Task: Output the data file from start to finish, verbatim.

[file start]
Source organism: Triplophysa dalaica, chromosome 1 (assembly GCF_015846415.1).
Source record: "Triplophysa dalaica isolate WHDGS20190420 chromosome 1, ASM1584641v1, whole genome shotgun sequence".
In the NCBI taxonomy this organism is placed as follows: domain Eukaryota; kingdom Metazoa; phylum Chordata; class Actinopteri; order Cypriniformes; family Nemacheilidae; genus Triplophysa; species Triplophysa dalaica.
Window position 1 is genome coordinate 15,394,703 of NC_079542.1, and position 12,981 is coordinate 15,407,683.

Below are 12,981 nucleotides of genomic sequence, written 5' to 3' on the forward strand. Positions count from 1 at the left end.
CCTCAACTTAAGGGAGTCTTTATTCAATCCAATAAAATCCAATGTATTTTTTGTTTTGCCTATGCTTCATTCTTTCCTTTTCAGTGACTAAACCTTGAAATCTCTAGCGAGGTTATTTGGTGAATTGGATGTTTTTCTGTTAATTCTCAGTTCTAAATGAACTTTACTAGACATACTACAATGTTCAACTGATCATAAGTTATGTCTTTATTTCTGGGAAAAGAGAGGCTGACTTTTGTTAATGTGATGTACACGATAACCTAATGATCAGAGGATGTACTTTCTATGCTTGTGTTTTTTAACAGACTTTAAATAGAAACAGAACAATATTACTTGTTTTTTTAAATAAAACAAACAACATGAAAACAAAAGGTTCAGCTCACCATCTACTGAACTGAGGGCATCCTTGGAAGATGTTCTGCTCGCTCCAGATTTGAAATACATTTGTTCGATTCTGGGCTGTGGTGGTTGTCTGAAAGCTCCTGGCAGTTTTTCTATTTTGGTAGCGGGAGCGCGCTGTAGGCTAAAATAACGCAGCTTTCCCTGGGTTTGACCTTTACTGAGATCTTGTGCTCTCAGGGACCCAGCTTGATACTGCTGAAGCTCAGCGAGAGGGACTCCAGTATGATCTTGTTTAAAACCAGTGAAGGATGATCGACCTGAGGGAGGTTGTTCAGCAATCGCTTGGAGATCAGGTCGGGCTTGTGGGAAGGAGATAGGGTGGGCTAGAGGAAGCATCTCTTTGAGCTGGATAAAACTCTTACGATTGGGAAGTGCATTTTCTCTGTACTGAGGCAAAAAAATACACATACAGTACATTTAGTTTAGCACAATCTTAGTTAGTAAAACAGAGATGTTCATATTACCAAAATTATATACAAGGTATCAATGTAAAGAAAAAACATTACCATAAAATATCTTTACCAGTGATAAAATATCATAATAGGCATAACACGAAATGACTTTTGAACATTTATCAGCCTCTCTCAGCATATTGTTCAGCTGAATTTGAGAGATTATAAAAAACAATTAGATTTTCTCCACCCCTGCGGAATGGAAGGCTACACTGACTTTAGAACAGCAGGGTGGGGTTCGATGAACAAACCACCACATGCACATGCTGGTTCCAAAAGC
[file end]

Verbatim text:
Source organism: Triplophysa dalaica, chromosome 1 (assembly GCF_015846415.1).
Source record: "Triplophysa dalaica isolate WHDGS20190420 chromosome 1, ASM1584641v1, whole genome shotgun sequence".
In the NCBI taxonomy this organism is placed as follows: domain Eukaryota; kingdom Metazoa; phylum Chordata; class Actinopteri; order Cypriniformes; family Nemacheilidae; genus Triplophysa; species Triplophysa dalaica.
Window position 1 is genome coordinate 15,394,703 of NC_079542.1, and position 12,981 is coordinate 15,407,683.

Below are 12,981 nucleotides of genomic sequence, written 5' to 3' on the forward strand. Positions count from 1 at the left end.
CCTCAACTTAAGGGAGTCTTTATTCAATCCAATAAAATCCAATGTATTTTTTGTTTTGCCTATGCTTCATTCTTTCCTTTTCAGTGACTAAACCTTGAAATCTCTAGCGAGGTTATTTGGTGAATTGGATGTTTTTCTGTTAATTCTCAGTTCTAAATGAACTTTACTAGACATACTACAATGTTCAACTGATCATAAGTTATGTCTTTATTTCTGGGAAAAGAGAGGCTGACTTTTGTTAATGTGATGTACACGATAACCTAATGATCAGAGGATGTACTTTCTATGCTTGTGTTTTTTAACAGACTTTAAATAGAAACAGAACAATATTACTTGTTTTTTTAAATAAAACAAACAACATGAAAACAAAAGGTTCAGCTCACCATCTACTGAACTGAGGGCATCCTTGGAAGATGTTCTGCTCGCTCCAGATTTGAAATACATTTGTTCGATTCTGGGCTGTGGTGGTTGTCTGAAAGCTCCTGGCAGTTTTTCTATTTTGGTAGCGGGAGCGCGCTGTAGGCTAAAATAACGCAGCTTTCCCTGGGTTTGACCTTTACTGAGATCTTGTGCTCTCAGGGACCCAGCTTGATACTGCTGAAGCTCAGCGAGAGGGACTCCAGTATGATCTTGTTTAAAACCAGTGAAGGATGATCGACCTGAGGGAGGTTGTTCAGCAATCGCTTGGAGATCAGGTCGGGCTTGTGGGAAGGAGATAGGGTGGGCTAGAGGAAGCATCTCTTTGAGCTGGATAAAACTCTTACGATTGGGAAGTGCATTTTCTCTGTACTGAGGCAAAAAAATACACATACAGTACATTTAGTTTAGCACAATCTTAGTTAGTAAAACAGAGATGTTCATATTACCAAAATTATATACAAGGTATCAATGTAAAGAAAAAACATTACCATAAAATATCTTTACCAGTGATAAAATATCATAATAGGCATAACACGAAATGACTTTTGAACATTTATCAGCCTCTCTCAGCATATTGTTCAGCTGAATTTGAGAGATTATAAAAAACAATTAGATTTTCTCCACCCCTGCGGAATGGAAGGCTACACTGACTTTAGAACAGCAGGGTGGGGTTCGATGAACAAACCACCACATGCACATGCTGGTTCCAAAAGC